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Paris one month on: Let's hope fraternity is lasting impact

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Paris one month on: Let's hope fraternity is lasting impact
Photo: AFP
11:12 CET+01:00
Writer Lisa Anselmo gauges how Paris is coping one month after the devastating terror attacks and how she hopes the new found fraternity among locals will be the true lasting impact of the attacks.

The media circus has packed up its tents and decamped from Place de la Republique. The attacks on Paris are no longer news.  One month out, our newsfeeds are again preoccupied with Donald Trump and Marine Le Pen.

La Bonne Bière has opened its doors again, but residents of the 10th and 11th arrondissements—where scars of the siege remain visible—are still trying to cope with loss, just now coming to terms with the memories of that night.

The shock has worn off, and Parisians are feeling the effects, talking about their experiences, bringing the fuller story to light in a more intimate and personal way.

Like Yanis, a young Parisian who gives away candles at the memorial in front of La Belle Equipe in the 11th arrondissement where 19 people lost their lives. When asked why he's doing this, Yanis points to a photo of Ludovic Boumbas, the young man at the birthday party that night, who'd put himself between the gunman and his friends. “My brother,” Yanis says of the man. He doesn't mean his blood brother, but his North African brother, his good buddy.

“I was here that night,” he says, eyes growing round. “I was passing by; I was in a hurry. I saw my friends outside the café. I said a quick ‘ciao-ciao' and kept going.” He pantomimes his actions as he speaks: giving the cheek kisses—bises; high-fiving the air were the hands of his friends once were. “I was halfway up the street when it happened. But I didn't know until later.”

That it could have been him still plagues him. Are the candles a way of assuaging survivor's guilt? “No,” he replies quickly. Then after a beat, “I don't know…maybe. It's just something I have to do.”

A few Métro stops north of La Belle Equipe, the staff of Chef Pierre Sang's two restaurants, on Rue Oberkampf and Rue Gambey, have their own tale to tell. Located just up the street from the Bataclan, and not five minutes walk from La Bonne Bière and the adjacent Cosa Nostra, they were surrounded by chaos and gunfire that night.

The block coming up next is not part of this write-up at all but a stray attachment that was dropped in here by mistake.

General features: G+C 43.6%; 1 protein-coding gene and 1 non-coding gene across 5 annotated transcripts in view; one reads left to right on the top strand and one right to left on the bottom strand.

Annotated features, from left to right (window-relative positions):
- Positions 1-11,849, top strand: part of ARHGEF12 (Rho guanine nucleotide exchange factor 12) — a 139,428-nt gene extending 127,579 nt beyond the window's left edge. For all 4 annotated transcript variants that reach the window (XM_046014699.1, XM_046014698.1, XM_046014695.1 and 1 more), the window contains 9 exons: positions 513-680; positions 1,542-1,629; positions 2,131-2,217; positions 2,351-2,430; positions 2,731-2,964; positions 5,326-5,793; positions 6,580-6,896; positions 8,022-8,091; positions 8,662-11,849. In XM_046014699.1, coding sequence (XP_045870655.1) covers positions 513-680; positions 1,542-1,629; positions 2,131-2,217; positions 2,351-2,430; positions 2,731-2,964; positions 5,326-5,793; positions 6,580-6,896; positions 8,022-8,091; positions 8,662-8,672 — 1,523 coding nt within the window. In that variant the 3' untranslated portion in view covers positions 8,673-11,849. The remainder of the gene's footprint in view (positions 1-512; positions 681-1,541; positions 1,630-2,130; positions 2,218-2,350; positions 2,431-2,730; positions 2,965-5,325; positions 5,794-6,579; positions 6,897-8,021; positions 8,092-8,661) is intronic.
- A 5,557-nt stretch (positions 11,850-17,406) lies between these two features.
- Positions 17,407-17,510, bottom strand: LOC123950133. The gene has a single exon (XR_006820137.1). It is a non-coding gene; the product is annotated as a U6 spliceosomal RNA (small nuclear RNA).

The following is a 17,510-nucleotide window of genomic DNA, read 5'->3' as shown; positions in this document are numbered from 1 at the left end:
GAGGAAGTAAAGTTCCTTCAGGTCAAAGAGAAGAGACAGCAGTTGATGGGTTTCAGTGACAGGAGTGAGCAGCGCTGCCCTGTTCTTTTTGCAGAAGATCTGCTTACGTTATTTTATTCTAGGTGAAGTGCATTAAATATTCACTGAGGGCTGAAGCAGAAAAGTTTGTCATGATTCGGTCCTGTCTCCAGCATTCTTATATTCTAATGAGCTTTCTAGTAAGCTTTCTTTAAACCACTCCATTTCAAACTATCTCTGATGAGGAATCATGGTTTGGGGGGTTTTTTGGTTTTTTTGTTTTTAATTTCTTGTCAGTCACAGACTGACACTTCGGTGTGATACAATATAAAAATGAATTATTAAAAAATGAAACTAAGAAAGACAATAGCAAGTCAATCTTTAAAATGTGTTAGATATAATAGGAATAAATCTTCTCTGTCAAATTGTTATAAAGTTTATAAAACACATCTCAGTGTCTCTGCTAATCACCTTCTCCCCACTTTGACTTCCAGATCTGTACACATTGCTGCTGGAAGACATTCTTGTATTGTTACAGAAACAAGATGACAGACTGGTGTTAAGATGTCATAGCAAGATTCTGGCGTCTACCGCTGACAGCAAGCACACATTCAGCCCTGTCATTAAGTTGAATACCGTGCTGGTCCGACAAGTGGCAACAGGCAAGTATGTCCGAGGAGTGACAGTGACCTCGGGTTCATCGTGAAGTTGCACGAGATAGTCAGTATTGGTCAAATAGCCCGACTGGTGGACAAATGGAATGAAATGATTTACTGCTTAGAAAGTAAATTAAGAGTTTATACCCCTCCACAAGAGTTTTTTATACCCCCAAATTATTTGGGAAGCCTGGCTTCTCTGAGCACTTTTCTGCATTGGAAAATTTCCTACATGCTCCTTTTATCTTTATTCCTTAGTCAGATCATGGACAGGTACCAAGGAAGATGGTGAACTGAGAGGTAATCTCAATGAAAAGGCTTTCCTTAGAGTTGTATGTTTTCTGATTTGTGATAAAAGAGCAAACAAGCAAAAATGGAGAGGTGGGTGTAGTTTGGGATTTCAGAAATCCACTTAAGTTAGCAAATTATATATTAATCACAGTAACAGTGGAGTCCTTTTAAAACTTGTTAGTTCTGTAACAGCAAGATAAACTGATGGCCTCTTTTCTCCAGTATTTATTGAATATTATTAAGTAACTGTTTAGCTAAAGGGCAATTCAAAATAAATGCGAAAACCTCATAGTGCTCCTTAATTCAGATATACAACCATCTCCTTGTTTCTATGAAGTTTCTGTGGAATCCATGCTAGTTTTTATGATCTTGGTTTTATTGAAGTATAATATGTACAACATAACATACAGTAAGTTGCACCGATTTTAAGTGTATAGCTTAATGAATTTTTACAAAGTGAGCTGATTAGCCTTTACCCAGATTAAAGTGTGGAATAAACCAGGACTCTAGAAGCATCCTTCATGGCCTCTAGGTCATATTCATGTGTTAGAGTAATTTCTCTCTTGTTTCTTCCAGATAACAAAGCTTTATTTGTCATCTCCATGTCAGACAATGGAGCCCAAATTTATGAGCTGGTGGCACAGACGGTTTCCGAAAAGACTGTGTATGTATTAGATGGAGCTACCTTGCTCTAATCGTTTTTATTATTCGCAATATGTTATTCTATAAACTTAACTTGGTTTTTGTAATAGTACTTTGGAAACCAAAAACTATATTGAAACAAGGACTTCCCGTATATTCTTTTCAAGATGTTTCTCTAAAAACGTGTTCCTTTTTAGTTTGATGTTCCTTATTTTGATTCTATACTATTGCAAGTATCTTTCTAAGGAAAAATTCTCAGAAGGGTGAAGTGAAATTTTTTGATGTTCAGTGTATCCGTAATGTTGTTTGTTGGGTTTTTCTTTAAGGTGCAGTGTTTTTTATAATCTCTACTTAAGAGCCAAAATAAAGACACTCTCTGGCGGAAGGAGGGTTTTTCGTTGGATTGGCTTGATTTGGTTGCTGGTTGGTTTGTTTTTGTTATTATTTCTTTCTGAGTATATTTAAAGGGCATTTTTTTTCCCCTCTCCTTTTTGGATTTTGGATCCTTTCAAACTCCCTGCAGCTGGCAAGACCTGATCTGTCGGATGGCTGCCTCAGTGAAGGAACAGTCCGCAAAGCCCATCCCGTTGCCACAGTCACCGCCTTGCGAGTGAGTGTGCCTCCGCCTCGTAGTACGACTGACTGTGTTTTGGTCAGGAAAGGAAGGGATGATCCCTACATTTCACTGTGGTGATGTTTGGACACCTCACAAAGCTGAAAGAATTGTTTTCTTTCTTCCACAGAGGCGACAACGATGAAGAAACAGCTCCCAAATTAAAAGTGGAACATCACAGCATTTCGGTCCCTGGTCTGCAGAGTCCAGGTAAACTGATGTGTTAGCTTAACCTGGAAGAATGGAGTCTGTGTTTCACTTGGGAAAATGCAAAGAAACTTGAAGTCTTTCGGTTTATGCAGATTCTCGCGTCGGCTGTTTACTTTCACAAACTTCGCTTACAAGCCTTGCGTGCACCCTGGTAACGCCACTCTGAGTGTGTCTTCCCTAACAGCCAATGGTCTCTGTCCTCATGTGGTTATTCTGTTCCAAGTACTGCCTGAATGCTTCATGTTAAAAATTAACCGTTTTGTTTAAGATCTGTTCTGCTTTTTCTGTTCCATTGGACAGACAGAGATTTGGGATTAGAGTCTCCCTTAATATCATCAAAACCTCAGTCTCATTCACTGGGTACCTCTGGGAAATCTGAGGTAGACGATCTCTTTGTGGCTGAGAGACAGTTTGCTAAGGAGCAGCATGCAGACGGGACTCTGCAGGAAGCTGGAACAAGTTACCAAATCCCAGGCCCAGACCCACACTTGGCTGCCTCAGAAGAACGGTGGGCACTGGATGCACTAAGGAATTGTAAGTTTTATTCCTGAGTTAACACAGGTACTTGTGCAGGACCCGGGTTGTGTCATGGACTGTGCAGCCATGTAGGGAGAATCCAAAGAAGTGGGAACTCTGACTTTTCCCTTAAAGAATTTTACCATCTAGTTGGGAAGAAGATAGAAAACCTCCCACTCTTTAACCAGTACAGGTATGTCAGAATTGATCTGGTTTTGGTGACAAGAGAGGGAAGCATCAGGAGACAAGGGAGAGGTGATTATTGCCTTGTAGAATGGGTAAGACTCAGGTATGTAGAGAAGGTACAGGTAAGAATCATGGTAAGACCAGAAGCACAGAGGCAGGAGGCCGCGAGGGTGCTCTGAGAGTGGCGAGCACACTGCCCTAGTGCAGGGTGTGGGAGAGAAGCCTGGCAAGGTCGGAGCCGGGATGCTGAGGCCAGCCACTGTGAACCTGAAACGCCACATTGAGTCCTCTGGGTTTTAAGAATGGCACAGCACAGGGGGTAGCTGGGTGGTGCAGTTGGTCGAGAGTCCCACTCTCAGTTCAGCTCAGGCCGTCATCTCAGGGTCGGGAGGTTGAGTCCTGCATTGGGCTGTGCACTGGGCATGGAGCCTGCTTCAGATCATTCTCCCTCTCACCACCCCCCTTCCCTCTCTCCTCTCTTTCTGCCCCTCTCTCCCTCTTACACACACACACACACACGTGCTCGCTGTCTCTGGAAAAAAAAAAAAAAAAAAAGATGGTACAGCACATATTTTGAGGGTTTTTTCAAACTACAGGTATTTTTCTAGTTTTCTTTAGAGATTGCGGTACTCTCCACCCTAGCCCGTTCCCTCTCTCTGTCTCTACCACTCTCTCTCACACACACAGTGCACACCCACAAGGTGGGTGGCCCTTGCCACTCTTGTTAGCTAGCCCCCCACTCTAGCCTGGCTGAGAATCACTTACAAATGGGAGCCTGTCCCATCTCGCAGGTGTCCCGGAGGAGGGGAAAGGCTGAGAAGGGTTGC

The Oberkampf restaurant, vulnerable with its façade of windows, had been packed on that warm Friday evening. Amid the siege at the Bataclan, the staff and clientele of the restaurant fled to the more understated Gambey location around the corner, which had been turned into a kind of bunker.

There, they doused the lights and shuttered the windows, took refuge for hours, until they were told their ordeal was over.

In the days after the attacks, Chef Pierre's restaurants, like so many others, suffered from cancellations and no-shows, especially as they are becoming popular with tourists.

Things are slowly picking up for him, but other businesses have had a harder time, especially those close to the terror targets, or in more touristy districts.

The economic impact of the attacks is just starting to be felt, like the emotional reside. It was so in New York and the U.S. after 9/11, and it stands to reason the attacks in Paris will likewise have an impact, especially on an economy already troubled. Hotels in Paris have reported losses since the attacks, as well as tourism and vacation rental businesses. One hopes this is temporary.

At a tiny grocerette on Rue Oberkampf, near Rue de Malte, a small pile of cellophane-wrapped flowers has appeared. The shop itself has been closed for some time. “He was at the Bataclan,” a neighbor offered as an explanation. Whether true or not, this phrase is starting to crop up more and more, with so many losing their lives in the venue. In tight communities like the 10th and 11th arrondissements, it's becoming commonplace to learn of someone who knew someone who died.

A friend lost two friends in the Bataclan. Another lost several at La Belle Equipe, who all worked at Café des Anges, another local watering hole. These connections to those who have died draw in the effects of the attacks more tightly, intensifying and personalizing the sense of loss. Time, in this case, does not dull the pain.

The press may have moved on, but Paris is just beginning the long process toward healing. Life in the city carries on, but not blindly as in the first days after the shootings. More purposefully, thoughtfully.

“We look each other in the eye on the Métro,” a friend noted. “And everyone seems a little more kind.”

There is a sense of communion among Parisians that only a shared tragedy can bring, something positive in the wake of pain.

This unity and brotherhood is one effect of the attacks worth hanging on to as Paris moves forward.

 

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